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A Magazine for Sheffield

Berris Conolly: Factory accurate photography

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The cover of Sheffield Photographs 1988-1992


Photographer Berris Conolly has been capturing the changing face of Sheffield since 1988. His sparsely populated photographs depict a lost world of smokestacks and tower blocks, of empty melting shops and shuttered pubs.

In Conolly's work of the early nineties, a new Sheffield can be seen germinating in the ruins of the old. Both the tram and the arena are seen rising phoenix-like from the half-abandoned Don Valley. A new 104-page book, Sheffield Photographs 1988-1992, captures Conolly's black and white work from the time. We asked him about the role he played in documenting the evolving city in which he still lives.

Tell us a bit about the book.

The photographs are the result of a 1988 commission from Untitled Gallery (now Site Gallery) to record Sheffield, particularly the Lower Don Valley at a time when many of the old steelworks were being demolished.

Sheffield now looks quite smart and clean, but back then there was still evidence of soot and grime from the years of steelmaking

Six months before publication someone suggested contacting Geoff Nicholson, who was raised in Sheffield, and he kindly agreed to write 'Alive in Sheffield' as an introduction to the book, which also contains detailed notes about the photographs by local photographer and writer Adrian Wynn.

What inspired you at the time to take photos of factories and abandoned buildings, instead of more traditionally beautiful subjects?

This is mainly a result of the loose brief from Untitled, to document the landscape and buildings before much of it disappeared. Today this could be labelled as dereliction porn, like similarly afflicted cities such as Detroit. And anyway, there are already plenty of books showing the delights of Sheffield and its surrounding countryside in glorious colour.

Very few of these photos have people in them. Why is this?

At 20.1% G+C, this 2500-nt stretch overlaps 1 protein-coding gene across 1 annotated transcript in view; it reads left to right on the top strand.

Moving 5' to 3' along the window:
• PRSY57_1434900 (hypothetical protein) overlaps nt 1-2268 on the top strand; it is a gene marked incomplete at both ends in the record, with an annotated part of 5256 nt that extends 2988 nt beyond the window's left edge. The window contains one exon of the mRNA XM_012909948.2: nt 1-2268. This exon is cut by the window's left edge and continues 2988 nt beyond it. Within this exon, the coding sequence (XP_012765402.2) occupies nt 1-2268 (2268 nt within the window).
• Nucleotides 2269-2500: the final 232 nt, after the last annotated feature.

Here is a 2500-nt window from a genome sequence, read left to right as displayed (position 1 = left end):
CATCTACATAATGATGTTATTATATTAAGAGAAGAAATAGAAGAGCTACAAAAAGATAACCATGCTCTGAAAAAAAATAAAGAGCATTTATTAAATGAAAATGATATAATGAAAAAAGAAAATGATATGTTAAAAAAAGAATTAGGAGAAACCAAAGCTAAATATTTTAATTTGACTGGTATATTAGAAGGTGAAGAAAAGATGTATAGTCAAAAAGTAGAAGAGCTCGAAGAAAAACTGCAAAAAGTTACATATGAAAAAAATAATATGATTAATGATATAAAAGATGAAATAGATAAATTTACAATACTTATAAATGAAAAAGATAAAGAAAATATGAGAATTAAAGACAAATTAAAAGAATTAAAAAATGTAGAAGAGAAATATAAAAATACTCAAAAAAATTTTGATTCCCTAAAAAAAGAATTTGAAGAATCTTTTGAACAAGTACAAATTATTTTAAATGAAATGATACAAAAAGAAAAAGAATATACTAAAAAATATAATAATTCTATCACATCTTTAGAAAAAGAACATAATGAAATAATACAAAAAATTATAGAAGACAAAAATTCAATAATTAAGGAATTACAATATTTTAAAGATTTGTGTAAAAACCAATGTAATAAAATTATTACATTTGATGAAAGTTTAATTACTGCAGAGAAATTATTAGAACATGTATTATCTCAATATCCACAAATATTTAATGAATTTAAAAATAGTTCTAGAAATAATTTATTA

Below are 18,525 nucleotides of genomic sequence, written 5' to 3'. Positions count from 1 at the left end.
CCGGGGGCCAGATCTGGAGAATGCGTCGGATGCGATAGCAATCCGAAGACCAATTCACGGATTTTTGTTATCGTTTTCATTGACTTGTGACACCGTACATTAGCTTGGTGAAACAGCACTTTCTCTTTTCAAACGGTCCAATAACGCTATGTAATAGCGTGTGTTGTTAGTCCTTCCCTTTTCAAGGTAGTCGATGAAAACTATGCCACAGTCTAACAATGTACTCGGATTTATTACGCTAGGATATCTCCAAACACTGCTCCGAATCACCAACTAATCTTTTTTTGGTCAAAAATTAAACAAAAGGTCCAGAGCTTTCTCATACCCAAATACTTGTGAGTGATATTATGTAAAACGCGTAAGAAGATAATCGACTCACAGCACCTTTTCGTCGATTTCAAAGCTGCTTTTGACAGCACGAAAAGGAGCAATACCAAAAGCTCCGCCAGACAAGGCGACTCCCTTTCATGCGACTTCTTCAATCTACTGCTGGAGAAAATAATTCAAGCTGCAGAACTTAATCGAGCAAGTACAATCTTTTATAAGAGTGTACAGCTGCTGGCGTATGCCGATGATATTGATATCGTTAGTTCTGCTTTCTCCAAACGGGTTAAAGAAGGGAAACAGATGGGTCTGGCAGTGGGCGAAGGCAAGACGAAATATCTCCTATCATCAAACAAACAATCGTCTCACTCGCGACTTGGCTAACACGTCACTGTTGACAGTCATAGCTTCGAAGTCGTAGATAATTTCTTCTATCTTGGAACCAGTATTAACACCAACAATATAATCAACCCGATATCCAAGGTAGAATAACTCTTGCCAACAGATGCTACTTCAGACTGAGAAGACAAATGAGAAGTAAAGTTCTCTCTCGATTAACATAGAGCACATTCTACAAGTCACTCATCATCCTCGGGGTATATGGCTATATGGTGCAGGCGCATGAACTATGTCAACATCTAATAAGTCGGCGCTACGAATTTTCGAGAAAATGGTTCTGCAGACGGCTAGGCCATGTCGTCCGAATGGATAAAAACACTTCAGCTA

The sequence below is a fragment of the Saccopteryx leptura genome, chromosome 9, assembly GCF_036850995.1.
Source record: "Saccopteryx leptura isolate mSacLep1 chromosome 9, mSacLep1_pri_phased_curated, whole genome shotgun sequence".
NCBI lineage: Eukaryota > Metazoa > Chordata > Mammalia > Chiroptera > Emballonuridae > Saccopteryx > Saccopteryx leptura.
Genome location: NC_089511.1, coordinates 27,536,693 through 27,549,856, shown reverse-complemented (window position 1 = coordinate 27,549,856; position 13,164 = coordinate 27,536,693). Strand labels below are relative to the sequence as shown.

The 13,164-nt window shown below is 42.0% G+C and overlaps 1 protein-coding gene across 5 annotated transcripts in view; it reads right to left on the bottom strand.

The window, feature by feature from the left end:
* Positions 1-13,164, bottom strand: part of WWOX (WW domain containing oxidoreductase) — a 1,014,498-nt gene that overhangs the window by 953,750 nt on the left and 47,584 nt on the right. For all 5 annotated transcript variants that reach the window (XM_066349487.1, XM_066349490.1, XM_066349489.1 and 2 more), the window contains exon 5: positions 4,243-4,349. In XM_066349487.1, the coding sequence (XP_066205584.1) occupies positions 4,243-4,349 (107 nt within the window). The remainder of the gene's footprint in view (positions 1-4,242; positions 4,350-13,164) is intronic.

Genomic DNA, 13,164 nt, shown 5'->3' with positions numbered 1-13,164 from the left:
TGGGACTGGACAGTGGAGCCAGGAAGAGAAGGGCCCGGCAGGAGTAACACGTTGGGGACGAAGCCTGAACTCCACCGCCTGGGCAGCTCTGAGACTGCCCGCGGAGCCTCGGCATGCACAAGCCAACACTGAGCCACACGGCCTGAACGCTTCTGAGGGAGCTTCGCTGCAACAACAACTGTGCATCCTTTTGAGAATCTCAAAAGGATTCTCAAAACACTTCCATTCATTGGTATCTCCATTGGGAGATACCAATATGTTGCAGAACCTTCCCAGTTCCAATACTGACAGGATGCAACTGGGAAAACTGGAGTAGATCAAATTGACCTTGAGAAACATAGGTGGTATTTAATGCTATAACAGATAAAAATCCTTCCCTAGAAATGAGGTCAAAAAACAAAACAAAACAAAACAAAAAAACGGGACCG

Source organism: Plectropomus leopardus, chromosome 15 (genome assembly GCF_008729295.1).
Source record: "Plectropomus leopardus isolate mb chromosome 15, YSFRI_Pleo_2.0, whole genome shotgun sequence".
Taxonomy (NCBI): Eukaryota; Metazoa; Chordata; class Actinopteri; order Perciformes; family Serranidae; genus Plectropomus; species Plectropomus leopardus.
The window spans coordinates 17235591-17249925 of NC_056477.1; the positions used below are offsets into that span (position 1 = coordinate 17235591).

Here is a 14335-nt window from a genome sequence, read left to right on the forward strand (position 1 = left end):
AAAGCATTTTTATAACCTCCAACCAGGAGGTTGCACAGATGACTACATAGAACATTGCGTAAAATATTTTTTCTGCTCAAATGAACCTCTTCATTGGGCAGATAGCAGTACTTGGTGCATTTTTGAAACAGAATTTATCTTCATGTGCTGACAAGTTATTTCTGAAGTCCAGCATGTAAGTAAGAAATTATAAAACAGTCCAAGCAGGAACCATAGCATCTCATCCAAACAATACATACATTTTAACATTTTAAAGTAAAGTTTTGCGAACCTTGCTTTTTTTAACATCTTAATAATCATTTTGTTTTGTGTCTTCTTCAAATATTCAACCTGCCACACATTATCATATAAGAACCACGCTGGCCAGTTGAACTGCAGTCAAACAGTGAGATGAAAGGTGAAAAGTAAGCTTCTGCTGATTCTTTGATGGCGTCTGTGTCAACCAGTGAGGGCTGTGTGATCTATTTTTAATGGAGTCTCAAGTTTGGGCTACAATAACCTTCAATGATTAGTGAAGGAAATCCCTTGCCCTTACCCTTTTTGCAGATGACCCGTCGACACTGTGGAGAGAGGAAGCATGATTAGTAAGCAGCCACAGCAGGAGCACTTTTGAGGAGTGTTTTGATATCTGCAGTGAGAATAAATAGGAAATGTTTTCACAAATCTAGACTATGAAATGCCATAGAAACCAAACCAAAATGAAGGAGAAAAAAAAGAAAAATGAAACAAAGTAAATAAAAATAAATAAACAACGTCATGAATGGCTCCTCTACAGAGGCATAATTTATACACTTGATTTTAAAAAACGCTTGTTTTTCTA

Yes, there are only two photos that could be called portraits, where people are aware of the camera. Figures can often be a distraction, drawing the eye away from the rest of the frame, and for this reason the photographs try to concentrate mainly on the landscape. From 1988 to 1991, several other photographers were commissioned by Untitled, and some recorded local people in another manner.

One of the most startling aspects of these photos is seeing the birth of Meadowhall surrounded by steelworks and scrub land. What has changed the most about Sheffield since you took the photos and what has stayed the same?

Coming from London, one of the first things I noticed was the lack of traffic and how there was barely a rush hour in the city centre. A lot of things were also much cheaper than down south.

Sheffield now looks quite smart and clean, but back then there was still evidence of soot and grime from the years of steelmaking. While many parts of the city are now almost unrecognisable, particularly the centre and universities, some of the views have changed remarkably little. A few years ago I did a series of colour photographs from the same position as the originals, and one thing I noticed is how many trees, both planted and self-seeded, have grown over the last 30 years, confirming Sheffield as one of the greenest cities in Europe.

What projects are you working on at the moment?

I am currently working on a series of colour landscapes taken within a one-mile radius of my house in Pitsmoor.

Sam Gregory

Sheffield Photographs 1988-1992 is out now from Dewi Lewis Publishing. You can see more of Connolly's work, including from his recent One Mile series, at his Flickr.

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'Don Valley Bowl, 1990' by Berris Conolly.

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